The United States Geologic Society has confirmed a 4.0 earthquake rattled Maine and sections of the Northeastern U.S. at 7:12 pm EST on October 16, 2012. Initial reports indicate no property was damaged and no injuries resulted from the quake though local emergency dispatchers and crews were inundated with numerous calls.
The epicenter of the quake was located around Lake Arrowhead at a depth of 6.7 km (or 4.2 miles) and felt for the duration of 10 seconds within Vermont, Rhode Island, Massachusetts, Connecticut, and even as far south as Albany, New York. This week's quake follows a 2.8 magnitude quake in Quebec last week which shook up residents as far south as Burlington, Vermont.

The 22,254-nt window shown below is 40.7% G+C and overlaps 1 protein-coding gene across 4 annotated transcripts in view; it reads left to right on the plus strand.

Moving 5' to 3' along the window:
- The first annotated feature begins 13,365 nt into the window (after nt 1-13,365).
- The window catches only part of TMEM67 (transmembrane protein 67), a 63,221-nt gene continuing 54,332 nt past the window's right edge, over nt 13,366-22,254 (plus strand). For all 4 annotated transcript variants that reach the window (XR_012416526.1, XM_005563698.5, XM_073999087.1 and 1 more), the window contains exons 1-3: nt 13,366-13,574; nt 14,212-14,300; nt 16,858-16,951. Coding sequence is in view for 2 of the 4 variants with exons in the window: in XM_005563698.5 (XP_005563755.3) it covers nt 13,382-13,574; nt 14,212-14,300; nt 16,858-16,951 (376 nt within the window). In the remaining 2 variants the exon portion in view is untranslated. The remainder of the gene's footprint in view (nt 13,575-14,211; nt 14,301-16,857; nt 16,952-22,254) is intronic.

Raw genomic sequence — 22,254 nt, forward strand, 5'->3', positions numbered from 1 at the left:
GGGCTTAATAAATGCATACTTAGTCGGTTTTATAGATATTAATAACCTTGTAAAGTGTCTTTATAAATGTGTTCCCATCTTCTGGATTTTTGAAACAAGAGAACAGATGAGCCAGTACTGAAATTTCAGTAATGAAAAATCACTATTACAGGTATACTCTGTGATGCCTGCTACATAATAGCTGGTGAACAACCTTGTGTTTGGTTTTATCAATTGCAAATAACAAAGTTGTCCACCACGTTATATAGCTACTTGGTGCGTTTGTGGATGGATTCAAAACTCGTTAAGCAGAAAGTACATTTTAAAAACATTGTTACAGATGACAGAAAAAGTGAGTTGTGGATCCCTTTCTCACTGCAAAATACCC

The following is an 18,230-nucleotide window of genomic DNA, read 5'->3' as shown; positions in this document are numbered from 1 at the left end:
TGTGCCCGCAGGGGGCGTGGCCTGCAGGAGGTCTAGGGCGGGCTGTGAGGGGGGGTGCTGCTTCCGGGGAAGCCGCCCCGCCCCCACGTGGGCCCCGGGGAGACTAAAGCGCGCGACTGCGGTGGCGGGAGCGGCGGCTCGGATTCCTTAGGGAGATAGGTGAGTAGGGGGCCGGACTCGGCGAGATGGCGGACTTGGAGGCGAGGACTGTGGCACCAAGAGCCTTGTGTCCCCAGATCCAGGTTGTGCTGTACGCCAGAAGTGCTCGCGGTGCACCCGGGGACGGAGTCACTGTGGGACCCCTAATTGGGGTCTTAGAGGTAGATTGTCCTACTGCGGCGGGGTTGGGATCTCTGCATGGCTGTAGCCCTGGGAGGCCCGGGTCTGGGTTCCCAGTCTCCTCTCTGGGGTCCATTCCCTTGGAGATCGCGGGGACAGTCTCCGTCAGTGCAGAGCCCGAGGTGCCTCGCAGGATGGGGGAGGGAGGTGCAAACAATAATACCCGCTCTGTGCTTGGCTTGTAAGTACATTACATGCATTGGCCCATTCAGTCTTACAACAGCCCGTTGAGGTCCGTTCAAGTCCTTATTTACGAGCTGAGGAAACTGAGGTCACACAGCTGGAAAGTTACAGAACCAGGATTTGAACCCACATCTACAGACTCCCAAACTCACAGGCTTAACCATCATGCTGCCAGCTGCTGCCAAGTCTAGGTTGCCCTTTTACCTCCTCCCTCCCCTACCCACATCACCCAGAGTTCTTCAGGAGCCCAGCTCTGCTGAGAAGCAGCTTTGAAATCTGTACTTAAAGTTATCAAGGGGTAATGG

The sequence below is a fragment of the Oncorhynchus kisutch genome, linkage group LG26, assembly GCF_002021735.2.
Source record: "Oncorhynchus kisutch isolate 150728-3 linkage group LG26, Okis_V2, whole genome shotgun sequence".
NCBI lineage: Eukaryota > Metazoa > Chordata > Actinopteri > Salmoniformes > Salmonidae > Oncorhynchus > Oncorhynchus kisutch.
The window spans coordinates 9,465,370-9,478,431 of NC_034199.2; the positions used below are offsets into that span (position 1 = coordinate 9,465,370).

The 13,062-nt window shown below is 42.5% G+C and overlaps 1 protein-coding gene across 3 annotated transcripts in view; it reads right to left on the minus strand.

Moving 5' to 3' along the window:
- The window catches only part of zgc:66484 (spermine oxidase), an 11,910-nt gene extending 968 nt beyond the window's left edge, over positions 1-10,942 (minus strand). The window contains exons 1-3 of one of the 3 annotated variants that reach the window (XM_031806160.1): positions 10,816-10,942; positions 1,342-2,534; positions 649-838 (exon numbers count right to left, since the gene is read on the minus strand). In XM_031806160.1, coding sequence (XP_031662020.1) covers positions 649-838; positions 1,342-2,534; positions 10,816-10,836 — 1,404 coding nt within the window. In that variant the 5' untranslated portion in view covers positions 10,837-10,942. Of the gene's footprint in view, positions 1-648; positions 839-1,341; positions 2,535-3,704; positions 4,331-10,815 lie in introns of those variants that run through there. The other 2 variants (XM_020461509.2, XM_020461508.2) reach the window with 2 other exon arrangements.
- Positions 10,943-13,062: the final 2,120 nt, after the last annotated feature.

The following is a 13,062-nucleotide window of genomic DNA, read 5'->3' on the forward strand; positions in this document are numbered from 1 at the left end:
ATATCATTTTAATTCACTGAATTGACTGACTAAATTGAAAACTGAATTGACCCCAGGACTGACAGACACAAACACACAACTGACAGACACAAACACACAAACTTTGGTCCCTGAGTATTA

The USGS has reported that the Northeastern U.S. and region of New England often have varied levels of earthquakes. Some range from "small...to infrequent larger ones since colonial times." Most smaller quakes in this region are unable to be noticed while others of larger magnitudes are more perceptible. These quakes generally occur twice per year with "moderately damaging earthquakes [striking] somewhere in the region every few decades." Though geologists have dedicated tremendous research in pinpointing the source of earthquakes, their cause is largely unknown. Some speculate that "ancient zones of weakness" along preexisting faults, intraplate crust, present day stress fields and plate boundaries in New England as the source of the minor quakes rattling the region.